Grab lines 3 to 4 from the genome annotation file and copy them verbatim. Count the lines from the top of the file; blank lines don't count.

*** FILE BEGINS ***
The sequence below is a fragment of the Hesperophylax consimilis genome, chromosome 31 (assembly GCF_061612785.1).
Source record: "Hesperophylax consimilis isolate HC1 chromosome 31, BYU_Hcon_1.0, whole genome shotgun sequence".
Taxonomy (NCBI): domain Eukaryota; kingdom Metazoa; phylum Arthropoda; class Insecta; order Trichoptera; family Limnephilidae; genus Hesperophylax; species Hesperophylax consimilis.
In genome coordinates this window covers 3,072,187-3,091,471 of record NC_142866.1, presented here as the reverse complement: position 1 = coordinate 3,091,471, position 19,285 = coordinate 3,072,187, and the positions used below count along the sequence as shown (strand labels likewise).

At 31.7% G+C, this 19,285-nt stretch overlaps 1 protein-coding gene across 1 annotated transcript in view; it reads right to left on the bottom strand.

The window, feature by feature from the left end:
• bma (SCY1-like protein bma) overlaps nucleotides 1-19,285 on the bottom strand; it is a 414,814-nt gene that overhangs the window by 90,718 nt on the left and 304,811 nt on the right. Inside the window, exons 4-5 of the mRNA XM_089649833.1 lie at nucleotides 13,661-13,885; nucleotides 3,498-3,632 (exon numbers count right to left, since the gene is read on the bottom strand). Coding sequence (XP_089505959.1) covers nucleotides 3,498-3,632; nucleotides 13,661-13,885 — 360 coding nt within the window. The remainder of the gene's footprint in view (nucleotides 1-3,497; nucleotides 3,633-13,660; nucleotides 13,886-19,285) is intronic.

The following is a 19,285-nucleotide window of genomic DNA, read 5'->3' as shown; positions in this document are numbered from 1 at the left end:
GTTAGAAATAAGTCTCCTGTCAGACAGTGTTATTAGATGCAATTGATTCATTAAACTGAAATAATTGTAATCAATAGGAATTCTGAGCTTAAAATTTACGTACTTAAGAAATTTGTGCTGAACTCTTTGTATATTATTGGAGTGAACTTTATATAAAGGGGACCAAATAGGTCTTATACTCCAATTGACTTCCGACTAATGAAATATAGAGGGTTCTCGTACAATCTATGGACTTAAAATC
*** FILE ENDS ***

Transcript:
Taxonomy (NCBI): domain Eukaryota; kingdom Metazoa; phylum Arthropoda; class Insecta; order Trichoptera; family Limnephilidae; genus Hesperophylax; species Hesperophylax consimilis.
In genome coordinates this window covers 3,072,187-3,091,471 of record NC_142866.1, presented here as the reverse complement: position 1 = coordinate 3,091,471, position 19,285 = coordinate 3,072,187, and the positions used below count along the sequence as shown (strand labels likewise).